Looking for that perfect addition for your girl’s holiday dress? At Tea, we love the flower head fashion. In fact, we even created some flower headbands for our models to wear during our spring photoshoot.
We wanted to show you how fun and easy these headbands are to make. Below is a tutorial on how to make 3 different flower headbands. First you’ll need your supplies:
We took flowers from three different bouquets we had in the office.
Minimal supplies needed for such a cool project!
Flowers, scissors, green florist wire, and florist tape. (For the daisy chain, all you need is flowers!)
The first step is to measure your model’s head to with the florist wire to ensure your flower headband is the right size. Once you’ve measured your model’s head, cut the wire at least one inch longer than the circumference of their head. This is your base wire.
Once their head is measured, you must decide which headband style you want to make. Below are three different styles that we paired with some of our Tea girls dresses.
The finished product- all three flower headbands.
Of course, our Tea staff members jumped at the opportunity to model these lovely headpieces.
From Left to Right: Rachel, Josh, and Amber
Will you be making flower headbands this spring? Share your creative head wear ideas and tips with us in the comments section below.
Children in Uniform from Madaraka Community School
Just about anywhere in the world, you can find children wearing school uniforms. Kids sitting in rows of desks, wearing pleated skirts or khaki pants, knee-socks or cotton dresses—wearing blue, purple, gray, or yellow.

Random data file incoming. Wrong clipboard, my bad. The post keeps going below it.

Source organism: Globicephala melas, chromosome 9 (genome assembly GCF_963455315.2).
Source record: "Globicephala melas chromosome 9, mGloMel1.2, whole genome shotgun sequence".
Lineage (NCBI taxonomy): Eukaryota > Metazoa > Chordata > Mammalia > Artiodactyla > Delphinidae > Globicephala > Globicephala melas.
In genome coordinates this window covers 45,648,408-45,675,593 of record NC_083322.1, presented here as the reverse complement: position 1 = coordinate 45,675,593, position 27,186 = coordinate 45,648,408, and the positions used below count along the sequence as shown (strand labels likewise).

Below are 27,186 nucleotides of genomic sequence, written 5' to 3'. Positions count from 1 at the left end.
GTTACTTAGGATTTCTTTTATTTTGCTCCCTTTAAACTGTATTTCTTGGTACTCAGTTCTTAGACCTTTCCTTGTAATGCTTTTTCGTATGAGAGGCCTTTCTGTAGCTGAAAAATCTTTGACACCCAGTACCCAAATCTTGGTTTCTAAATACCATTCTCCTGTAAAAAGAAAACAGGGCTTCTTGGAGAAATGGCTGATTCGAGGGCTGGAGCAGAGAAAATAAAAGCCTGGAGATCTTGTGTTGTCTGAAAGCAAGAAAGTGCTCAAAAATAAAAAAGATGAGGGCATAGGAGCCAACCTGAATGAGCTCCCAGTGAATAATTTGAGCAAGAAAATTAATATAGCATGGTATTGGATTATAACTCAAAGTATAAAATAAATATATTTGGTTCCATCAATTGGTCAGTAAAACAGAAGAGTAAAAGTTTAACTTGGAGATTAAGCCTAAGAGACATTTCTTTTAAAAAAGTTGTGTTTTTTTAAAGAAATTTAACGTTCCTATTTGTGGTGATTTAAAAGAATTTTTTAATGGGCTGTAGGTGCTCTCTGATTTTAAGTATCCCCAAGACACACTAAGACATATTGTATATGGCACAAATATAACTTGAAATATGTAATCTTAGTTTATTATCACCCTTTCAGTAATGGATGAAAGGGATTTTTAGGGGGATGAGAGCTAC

You can easily spot the kids who attend the Madaraka Community School in Likoni, Kenya, because they wear a beautiful, vibrant pink. You’ll see them eating breakfast together before school starts, or at the end of the day playing in clusters of twos and threes.
For many of these children, and so many others throughout the world, a school uniform is a cherished and special outfit. Likoni is one of the poorest districts in the area surrounding Mombasa, Kenya’s second largest city. Though Mombasa itself boasts a breathtaking coastline, with all the amenities and attractions of a top tourist destination, the aura of luxury quickly fades in Likoni.
In addition to the community’s daily struggle with poverty, HIV/AIDS is a significant issue. Despite Kenya’s national HIV prevalence rate of 6.3 percent, in Likoni the rate hovers around 16 percent. As a result, many children are orphaned or abandoned, left to live and work on the streets where they are at risk of exploitation and abuse.
But the children wearing pink are being cared for and protected. Total War Against AIDS Youth Foundation (TWAAYF), which runs the Madaraka Community School, is a youth-led community development organization that empowers orphaned children and youth through art and education.
At the school—one of three core programs at TWAAYF—children receive learning materials and a nutritious breakfast and lunch in addition to their lessons. Classes are taught by specially trained teachers with a curriculum that borrows from the Montessori model. Though the school asks parents and guardians to pay a small amount of money to support the program, no child is rejected because of an inability to pay.
And of course, each child gets a pink uniform. The children come from poor households, and many of them have lost loved ones to AIDS. But the uniforms show they have a place where they belong—a place where they can be nurtured and cared for, and where the future is bright.
Once you’re done, submit your creation to email@example.com for your chance to win a $100 Tea gift certificate! Every month, Tea staff will pick one artistic little citizen to win! Honorable mentions will also be uploaded into their own featured blog post. Let your creative juices flow and show us your inner artist!